Like millions of American families, ours went to the movies over the holidays. We saw The Imitation Game, a great picture that tells the story of computer scientist Alan Turing’s heroic battle to crack the Nazi’s secret coding machine, Enigma. It also reveals the British government’s deplorable handling of Turing and his homosexuality, highlighting a sad chapter in the treatment of human rights. I suspect few viewers will note the juxtaposition of the good government can do with the bad it often does.
I knew Turing’s story having just finished Walter Isaacson’s The Innovators: How a Group of Hackers, Geniuses, and Geeks Created the Digital Revolution. Isaacson weaves together the tales of different innovations—the personal computer, the microchip, the Internet—and teases out lessons one might learn from the trial and error that produced these breakthroughs. It would be a fascinating tale without it, but Isaacson draws out and highlights these lessons in unambiguous relief. They’re lessons not just for the entrepreneur, inventor, or engineer. They’re also good ones for government.
The major conclusion Isaacson draws from his study of the digital age is that progress came not as the result of any one or even a number of geniuses. Rather, it came as the result of collaboration built on progress from previous advances. In any endeavor, especially those that require navigating the government’s vast bureaucracy, it’s always been important to clarify who has the lead. But Isaacson ascribes progress not to leadership, but to collaboration. In almost every innovation he describes, he tells how the result was accomplished by the feverish work of a number of innovators occasionally working together, but often working separately, sometimes very far apart in geography or even time.
“An invention especially one as complex as the computer, usually comes not from an individual brainstorm, but from a collaboratively woven tapestry of creativity,” writes Isaacson, who also says effective management “need not always come from having the right combination of different talents at the top. Like a metallic alloy, if you get the right mix of elements, the result can be strong.”
Proximity, a factor in many of today’s discussions about workplace design, seems also to play a role in innovation, at least according to Isaacson. The story of the transistor, for instance, evolved from embedding the developers “in an environment where they could walk down a long corridor and bump into experts who could manipulate the impurities in germanium, or be in a study group populated by people who understood the quantum-mechanical explanations of surface states, or sit in a cafeteria with engineers who knew all the tricks for transmitting phone signals over long distances.” Whether virtually or physically, fostering this proximity can quicken the pace of innovation.
Of course, simple collaboration without a point or goal is not likely to produce a productive result, much less the intended one. And Isaacson makes this point clear. “The most successful endeavors in the digital age were those run by leaders who fostered collaboration while also providing a clear vision,” Isaacson writes. And the quality of the teamwork may depend, Isaacson asserts, on the special qualities of the leader. “One problem with successful teams, particularly intense ones, is that sometimes they break up. It takes a special type of leader—inspiring yet also nurturing, competitive yet collaborative—to hold teams together.” In the history of digital progress, many efforts stalled because of a gap in some of these qualities.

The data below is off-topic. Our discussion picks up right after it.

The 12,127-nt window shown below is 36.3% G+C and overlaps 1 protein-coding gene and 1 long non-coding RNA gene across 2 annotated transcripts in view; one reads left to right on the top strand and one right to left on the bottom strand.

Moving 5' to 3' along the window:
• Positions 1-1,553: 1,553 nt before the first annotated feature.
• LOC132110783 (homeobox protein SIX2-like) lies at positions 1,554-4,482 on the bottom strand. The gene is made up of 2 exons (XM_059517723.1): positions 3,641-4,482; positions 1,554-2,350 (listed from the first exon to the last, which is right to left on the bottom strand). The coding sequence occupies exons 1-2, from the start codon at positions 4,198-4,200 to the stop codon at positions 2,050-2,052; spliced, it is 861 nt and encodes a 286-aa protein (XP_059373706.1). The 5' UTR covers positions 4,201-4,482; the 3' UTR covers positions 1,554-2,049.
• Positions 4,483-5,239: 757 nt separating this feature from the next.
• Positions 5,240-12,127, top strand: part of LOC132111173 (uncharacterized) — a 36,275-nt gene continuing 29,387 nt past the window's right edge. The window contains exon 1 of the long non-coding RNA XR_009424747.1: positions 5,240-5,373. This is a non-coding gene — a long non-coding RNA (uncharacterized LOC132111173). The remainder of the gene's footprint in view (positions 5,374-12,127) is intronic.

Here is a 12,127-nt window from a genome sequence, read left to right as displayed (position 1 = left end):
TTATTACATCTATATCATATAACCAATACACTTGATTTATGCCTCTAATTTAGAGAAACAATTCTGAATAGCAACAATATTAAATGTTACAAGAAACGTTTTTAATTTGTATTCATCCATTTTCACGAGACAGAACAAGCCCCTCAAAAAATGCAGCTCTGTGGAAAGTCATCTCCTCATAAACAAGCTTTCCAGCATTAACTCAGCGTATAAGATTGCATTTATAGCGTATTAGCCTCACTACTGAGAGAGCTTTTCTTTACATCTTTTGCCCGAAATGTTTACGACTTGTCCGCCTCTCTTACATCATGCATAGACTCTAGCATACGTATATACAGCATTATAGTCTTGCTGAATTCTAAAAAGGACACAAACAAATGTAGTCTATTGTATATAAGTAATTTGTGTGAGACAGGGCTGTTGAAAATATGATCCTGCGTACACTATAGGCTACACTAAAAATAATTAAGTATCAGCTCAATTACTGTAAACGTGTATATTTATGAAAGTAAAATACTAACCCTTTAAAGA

An additional, apparently necessary ingredient is execution. Success requires not only “a great idea,” but also “the engineering talent to execute it.” Clearly, teams must have a combination of creativity and the experience and capacity to bring good ideas to reality.
Government’s role in innovation in the digital age is not hard to parse out, especially as Isaacson describes it. I’m confident government could not have produced the innovations of the digital age alone, but it did play an important role. Of the Internet, Isaacson writes, “Over the course of more than three decades, the federal government, working with private industry and research universities, had designed and built a massive infrastructure project, like the interstate highway system but vastly more complex, and then threw it open to ordinary citizens and commercial enterprises. It was funded primarily by public dollars, but it paid off thousands of times over by seeding a new economy and an era of economic growth.”
The digital age itself “included a research ecosystem that was nurtured by government spending and managed by a military-industrial-academic collaboration,” Isaacson writes. “Intersecting with that was a loose alliance of community organizers, communal-minded hippies, do-it-yourself hobbyists, and homebrew hackers, most of whom were suspicious of centralized authority.” Government did not produce, but certainly had a hand in, the advances of the digital age.
The lessons from Walter Isaacson’s book, The Innovators, are worth the time it takes to read the book and more. But the refrain in the movie The Imitation Game is also worth repeating. Early in his life, Turing is inspired by the aphorism “it's the people no one imagines anything of who do the things that no one can imagine.” Many Americans, unfortunately, can’t imagine the government doing much of anything. If government took some of the lessons from Isaacson’s book, it could very well enable a new wave of innovation.
Robert Shea is a principal at Grant Thornton’s Global Public Sector and a fellow at the National Academy of Public Administration. He was formerly associate director for management at the Office of Management and Budget and counsel to the Senate Committee on Governmental Affairs.